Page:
Remember those exploratory mind games you used to play with your kids when they were about five years old, when, with some careful prodding, they confided in you what they wanted to be when they (finally) ‘grew up’? You were of course holding out for ‘doctor’, or ‘accountant’ at a push, so when they said ‘dustman’, you feigned encouragement like the supportive parent that you pretend to be, while secretly thinking ‘over my dead body’.
Our son always wanted to be a rock star.
And he was very persistent. By the age of six, he had already coerced the old man (he of the tight pocket) and I, who have the combined musical talents of a deaf mute between us, to acquire some ropey old guitar from EBay, and the Nike soccer boots and Chelsea kit were shoved to the back of a cupboard.
Nine years and seven guitars later, our son has resurrected our musical education, and taken us on a journey that has introduced us to the profane language of Greenday, the titillating body thrusts of Michael Jackson and the dextrously challenging chords of Mayer.
And in all that time our son’s dream has never waned (like we secretly assumed it would), but gathered in momentum, bringing us to the hiatus we face now, where in his mid-teens, we believe he seriously needs to start weighing up his life options. With pressures regarding HSC choices and the ‘real world’ beckoning, we’re thinking it may be time to gently burst the ‘rock star’ bubble, while he still has time for a back up plan?
If I’m honest, the ‘gentle’ approach is not one of my stronger traits, and neither is his ability to listen. We are both still pretty traumatized from the awkward moment when I thought I was confirming his suspicions about Father Christmas, rather than informing, ‘intuitive parent’ never being my strong suit. In my defense, I saw it as an act of mercy at the time, a way of protecting him from the ridicule of friends already ‘in the know’; he has defined my interference as destroying the very fabric of his childhood.
It’s not that he isn’t talented, and there’s obviously a no better all-inclusive lifestyle for debauchery/making a living, if you ‘make it’ in the music industry. But we all know that it takes more than an overflowing cup to fulfill your dreams and someone needs to be the realist here. It’s obviously not going to be his father, who is waiting in the wings, spliff roller packed, in readiness for life on the road.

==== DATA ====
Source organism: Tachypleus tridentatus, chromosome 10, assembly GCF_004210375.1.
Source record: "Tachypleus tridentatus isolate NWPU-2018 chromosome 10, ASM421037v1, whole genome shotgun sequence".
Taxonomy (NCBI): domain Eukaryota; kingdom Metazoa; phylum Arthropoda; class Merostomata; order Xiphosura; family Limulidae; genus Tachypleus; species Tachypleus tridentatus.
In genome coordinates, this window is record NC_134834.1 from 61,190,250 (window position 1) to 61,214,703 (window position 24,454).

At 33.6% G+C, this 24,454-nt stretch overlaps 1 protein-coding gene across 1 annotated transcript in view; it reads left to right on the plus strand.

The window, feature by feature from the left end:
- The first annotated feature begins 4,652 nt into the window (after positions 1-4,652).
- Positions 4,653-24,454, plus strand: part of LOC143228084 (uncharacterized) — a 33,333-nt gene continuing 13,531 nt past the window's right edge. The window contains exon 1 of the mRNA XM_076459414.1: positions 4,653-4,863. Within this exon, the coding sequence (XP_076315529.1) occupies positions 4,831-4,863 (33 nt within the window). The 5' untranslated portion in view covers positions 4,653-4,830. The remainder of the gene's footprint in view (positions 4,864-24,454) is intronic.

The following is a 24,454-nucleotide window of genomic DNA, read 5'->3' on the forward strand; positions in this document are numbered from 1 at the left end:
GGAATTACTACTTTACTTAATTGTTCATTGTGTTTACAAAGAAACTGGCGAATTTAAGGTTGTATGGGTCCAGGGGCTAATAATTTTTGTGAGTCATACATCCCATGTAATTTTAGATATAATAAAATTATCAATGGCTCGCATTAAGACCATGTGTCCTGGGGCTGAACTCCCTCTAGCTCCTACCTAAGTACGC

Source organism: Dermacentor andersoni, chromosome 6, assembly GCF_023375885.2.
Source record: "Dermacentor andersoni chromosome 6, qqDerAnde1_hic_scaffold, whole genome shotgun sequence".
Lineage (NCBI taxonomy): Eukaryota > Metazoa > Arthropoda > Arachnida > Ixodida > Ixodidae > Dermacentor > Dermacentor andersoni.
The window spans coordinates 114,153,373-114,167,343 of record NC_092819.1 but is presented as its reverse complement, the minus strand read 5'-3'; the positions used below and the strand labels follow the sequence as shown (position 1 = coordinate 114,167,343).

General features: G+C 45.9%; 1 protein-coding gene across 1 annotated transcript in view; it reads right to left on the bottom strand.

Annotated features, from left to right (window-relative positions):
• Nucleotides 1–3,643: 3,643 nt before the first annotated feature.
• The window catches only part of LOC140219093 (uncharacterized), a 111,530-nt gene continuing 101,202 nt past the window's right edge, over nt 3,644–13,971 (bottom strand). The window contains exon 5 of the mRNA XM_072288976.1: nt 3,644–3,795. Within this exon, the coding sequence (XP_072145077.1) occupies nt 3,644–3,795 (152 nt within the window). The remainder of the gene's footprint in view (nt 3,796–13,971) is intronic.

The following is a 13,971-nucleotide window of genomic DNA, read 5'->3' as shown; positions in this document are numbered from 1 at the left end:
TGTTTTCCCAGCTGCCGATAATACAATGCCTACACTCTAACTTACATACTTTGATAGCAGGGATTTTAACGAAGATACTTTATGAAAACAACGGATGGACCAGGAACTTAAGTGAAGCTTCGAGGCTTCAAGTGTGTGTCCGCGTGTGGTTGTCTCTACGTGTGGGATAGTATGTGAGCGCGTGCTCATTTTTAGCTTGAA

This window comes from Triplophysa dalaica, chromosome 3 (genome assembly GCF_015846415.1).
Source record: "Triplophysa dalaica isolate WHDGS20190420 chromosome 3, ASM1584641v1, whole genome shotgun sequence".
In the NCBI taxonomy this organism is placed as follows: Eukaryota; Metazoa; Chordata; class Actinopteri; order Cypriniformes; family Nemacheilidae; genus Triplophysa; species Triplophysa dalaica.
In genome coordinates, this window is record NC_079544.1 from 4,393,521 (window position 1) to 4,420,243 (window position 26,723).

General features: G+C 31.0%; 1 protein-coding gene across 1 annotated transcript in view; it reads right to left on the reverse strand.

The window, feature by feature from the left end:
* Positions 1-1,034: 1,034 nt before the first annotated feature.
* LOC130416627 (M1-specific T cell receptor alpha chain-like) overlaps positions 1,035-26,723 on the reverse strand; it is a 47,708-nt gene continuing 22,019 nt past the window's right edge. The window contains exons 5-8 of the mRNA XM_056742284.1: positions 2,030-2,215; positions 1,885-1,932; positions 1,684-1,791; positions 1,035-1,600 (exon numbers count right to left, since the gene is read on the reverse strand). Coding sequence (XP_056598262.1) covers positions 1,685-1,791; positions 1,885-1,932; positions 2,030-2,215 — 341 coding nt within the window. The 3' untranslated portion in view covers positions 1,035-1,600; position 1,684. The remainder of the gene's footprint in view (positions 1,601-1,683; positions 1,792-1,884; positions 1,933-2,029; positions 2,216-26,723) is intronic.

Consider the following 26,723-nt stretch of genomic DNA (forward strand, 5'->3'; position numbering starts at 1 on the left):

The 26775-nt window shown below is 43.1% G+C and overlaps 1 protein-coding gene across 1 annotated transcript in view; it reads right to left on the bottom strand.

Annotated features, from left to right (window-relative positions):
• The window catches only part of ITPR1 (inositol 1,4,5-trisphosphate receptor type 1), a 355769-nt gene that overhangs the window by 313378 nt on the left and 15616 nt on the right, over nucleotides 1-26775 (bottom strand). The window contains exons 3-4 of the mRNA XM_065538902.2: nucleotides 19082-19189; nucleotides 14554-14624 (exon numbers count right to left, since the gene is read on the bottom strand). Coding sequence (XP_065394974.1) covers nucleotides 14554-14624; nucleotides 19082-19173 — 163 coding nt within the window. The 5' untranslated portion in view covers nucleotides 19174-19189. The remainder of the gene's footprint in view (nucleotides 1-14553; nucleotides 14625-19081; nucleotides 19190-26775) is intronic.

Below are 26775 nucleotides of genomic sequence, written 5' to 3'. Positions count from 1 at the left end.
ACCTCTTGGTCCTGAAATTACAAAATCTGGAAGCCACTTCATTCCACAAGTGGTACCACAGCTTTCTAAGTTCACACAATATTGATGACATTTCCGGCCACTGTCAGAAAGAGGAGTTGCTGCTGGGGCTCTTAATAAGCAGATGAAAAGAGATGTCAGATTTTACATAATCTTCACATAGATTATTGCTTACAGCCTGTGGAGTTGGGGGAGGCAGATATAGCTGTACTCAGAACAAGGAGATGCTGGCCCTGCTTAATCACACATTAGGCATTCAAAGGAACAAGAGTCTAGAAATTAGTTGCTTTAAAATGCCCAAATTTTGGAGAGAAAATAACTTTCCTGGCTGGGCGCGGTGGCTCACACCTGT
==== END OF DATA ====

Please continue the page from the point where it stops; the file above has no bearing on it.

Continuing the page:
Your average band parent leads a pretty sleazy, nocturnal existence. Lugging all kinds of music paraphernalia from one seedy joint to the next, and being forced to endure calibres of music usually reserved to elevators, XBox soundtracks or the early rounds of Eurovision, is not my idea of fun.
And as for the venues for ‘undiscovered’ talent, they fall into two distinct categories: murky, caverns of general seediness or mud-sodden outdoor events without proper toilet facilities and a maximum audience of three (parents that is). If there’s a youth rock band playing, you can guarantee that the motley throng of over-age groupies lurking outside will be the mums, secretly desperate for a bit of Buble, hot chocolate and a warm bed.
My progeny also happens to be the lead singer, personality type ESFP, world class prima donna in the making. It’s impossible to gyrate your stuff in front of a mass of strangers and still be categorized as ‘normal’, and he is no exception. There are times when I truly question whether those moments of stage glory fully compensate for the mood swings exacerbated by pre-stage nerves and the post-performance hyperactivity from ‘the rush’.
Probably, although only just. The level of abuse aimed at me in my recent ‘Roadie-Parent’ review was scathing. The accusation of shooting shoddy video hurt, especially as I’m still nursing a ‘video-elbow’ style injury provoked by having to hold the camera two feet above my head for nearly an hour, in a mosh pit of two hundred sweaty, strutting fifteen year olds. Apparently the resulting video looked like I had a bad case of the DTs, with the bonus sound effect of me cackling like a hyena in the background, and was therefore considered unprofessional by the rest of the band.
But my ‘rock’ experiences have provided me with a plethora of new vocabulary. I can now distinguish between output and input, know a wah-wah from a whammy pedal, and I have acquired a personal understanding of ‘bulging disc’, ‘tinnitus’ and ‘cephalgia’ (headache).
So the question is, do we try to persuade him to ‘get a proper job’ or do we let him follow his dream? We’ve been told he has that ‘tone’ so sought after by the judges on ‘Idol’ and he can certainly pen a catchy tune, but whether he will ever have the earning capacity to fund a mortgage remains to be seen.
He has Glastonbury in his sights, not Sydney uni like most of his peers. The fear is, of course, that he could end up another music casualty, exhausted by rejection, with no other feasible direction in later life, and we’ll still be doling out twenty dollar notes just to get him out of the house.
The old man’s take on it the other night (as he was looking up ‘piercing’ on the Internet) was – “one person working towards a dream is worth 99 people just working” (Lani Kraus, Writer) – which he apparently picked up (in between naps) at some motivational conference. It was his way of telling me to leave well alone.
- A Letter To My Son: Reflections On A Journey (raisingthecurtain.net)